WASHINGTON (AP) — U.S. business economists have sharply cut their growth forecasts for the April-June quarter and 2014, though they remain optimistic that the economy will rebound from a dismal first quarter.
The average forecast for growth in the second quarter has fallen to 3 percent, according to a survey released Friday by the National Association for Business Economics. That's down from 3.5 percent in a June survey. Growth in 2014 as a whole will be just 1.6 percent, they project, sharply below a previous forecast of 2.5 percent. If accurate, this year's growth would be the weakest since the Great Recession.
The lower 2014 forecast largely reflects the impact of a sharp contraction in the first quarter. The economy shrank 2.9 percent at an annual rate, the biggest drop in five years. That decline will weigh heavily on the economy this year, even if growth resumes and stays at 3 percent or above, as most economists expect.
The economists reduced their second-quarter forecast largely because they expect consumers spent at a much more modest pace. They now expect spending will grow just 2.3 percent at an annual rate in the second quarter, down from a 2.9 percent estimate in June. Spending rose just 1 percent in the first quarter, the smallest increase in four years, a sign consumers are still reluctant to spend freely.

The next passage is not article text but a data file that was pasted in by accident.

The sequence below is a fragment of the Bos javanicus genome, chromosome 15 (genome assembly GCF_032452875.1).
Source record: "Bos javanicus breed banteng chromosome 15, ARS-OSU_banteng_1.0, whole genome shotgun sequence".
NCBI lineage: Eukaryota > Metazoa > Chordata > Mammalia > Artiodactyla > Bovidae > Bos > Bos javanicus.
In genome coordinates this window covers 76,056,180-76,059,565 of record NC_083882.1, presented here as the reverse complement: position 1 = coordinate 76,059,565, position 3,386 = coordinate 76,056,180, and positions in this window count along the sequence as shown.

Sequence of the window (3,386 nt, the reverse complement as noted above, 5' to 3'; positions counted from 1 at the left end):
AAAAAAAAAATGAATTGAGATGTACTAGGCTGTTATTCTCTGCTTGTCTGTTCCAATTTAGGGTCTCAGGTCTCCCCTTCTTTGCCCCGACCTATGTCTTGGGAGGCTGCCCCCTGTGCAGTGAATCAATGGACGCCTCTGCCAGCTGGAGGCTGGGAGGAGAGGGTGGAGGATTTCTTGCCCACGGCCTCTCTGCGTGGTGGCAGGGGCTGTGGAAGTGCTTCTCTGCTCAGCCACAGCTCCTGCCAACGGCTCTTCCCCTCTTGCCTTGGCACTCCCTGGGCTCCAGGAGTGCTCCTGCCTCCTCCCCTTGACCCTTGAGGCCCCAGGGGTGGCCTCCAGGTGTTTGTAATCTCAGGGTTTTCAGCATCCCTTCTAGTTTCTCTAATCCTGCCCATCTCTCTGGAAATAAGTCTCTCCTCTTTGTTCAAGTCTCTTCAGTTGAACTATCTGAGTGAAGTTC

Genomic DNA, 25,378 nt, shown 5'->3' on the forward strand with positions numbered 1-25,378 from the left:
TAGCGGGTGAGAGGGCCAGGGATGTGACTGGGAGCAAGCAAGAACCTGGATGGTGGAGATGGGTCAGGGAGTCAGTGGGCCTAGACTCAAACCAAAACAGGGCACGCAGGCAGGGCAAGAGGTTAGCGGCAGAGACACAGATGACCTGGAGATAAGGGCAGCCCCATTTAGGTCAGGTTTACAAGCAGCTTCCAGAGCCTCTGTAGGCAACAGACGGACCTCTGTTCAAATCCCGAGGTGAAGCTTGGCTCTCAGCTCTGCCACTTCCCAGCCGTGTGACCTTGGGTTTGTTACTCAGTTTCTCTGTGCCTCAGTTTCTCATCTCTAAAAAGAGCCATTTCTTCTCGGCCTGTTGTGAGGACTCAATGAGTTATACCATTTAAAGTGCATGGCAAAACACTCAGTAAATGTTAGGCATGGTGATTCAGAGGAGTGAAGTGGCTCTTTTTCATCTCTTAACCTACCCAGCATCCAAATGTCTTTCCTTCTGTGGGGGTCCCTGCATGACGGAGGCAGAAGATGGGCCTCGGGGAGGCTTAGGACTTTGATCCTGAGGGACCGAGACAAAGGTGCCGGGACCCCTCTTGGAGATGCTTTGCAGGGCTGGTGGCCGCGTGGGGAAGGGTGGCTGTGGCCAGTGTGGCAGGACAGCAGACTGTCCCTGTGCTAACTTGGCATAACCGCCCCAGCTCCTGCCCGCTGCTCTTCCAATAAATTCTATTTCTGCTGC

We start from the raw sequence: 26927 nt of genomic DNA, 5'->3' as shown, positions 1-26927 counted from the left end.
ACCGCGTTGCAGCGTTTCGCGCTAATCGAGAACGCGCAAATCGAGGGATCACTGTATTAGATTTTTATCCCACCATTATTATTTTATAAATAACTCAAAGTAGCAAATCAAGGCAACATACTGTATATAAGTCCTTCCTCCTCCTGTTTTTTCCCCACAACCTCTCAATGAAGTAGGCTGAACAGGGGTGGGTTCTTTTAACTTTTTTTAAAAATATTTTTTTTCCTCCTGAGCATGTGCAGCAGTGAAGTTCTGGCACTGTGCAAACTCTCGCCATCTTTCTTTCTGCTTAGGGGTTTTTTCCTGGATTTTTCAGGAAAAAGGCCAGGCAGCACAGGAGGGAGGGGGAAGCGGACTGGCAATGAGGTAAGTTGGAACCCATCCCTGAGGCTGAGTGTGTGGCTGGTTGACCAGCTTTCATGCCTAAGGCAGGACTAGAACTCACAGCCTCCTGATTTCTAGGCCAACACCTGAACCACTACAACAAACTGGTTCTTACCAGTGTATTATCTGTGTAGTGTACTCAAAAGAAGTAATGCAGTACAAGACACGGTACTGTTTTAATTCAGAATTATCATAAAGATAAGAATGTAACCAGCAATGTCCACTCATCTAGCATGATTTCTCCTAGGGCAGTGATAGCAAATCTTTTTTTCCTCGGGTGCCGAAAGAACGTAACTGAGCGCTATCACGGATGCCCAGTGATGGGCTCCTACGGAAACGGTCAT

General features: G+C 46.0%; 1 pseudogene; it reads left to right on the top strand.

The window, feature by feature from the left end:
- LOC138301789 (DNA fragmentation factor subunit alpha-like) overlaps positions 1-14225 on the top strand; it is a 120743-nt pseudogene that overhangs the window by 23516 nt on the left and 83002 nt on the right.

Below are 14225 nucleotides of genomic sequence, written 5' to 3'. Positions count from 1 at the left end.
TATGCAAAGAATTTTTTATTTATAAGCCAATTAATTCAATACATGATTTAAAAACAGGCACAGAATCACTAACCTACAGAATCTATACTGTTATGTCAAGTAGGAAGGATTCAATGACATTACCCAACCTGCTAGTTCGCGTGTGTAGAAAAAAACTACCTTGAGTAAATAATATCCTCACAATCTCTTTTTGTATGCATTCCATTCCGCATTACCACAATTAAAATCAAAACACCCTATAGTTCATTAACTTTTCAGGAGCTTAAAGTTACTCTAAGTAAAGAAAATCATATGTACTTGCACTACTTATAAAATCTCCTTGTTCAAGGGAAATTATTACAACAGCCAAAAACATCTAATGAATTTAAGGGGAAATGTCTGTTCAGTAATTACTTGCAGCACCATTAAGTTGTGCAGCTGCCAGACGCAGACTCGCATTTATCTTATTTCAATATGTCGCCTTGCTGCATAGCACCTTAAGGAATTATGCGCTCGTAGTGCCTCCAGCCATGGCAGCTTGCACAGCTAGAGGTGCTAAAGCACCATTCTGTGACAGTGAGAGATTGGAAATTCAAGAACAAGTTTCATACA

Many retail chains are feeling the pain. The Container Store said Tuesday that sales at stores open for at least a year slipped 0.8 percent in the first quarter.
"We are experiencing a retail 'funk'," Kip Tindell, chief executive of The Container Store, said Tuesday. "While consumers are buying homes and automobiles and even high ticket furniture, most segments of retail are, like us, seeing more challenging sales than we had hoped early in 2014."
Family Dollar Stores and clothing retailer the Gap also reported lower sales this week.
Another factor weighed heavily on the first quarter: A big drop in exports widened the nation's trade deficit and accounted for about half the contraction. Exports picked up in May and trade is unlikely to be as big a drag in the second quarter. But the NABE survey found that economists expect exports will now rise just 2.5 percent this year, down from June's estimate of 3 percent. The weaker figures reflect sluggish economies in Europe and slower growth in China.
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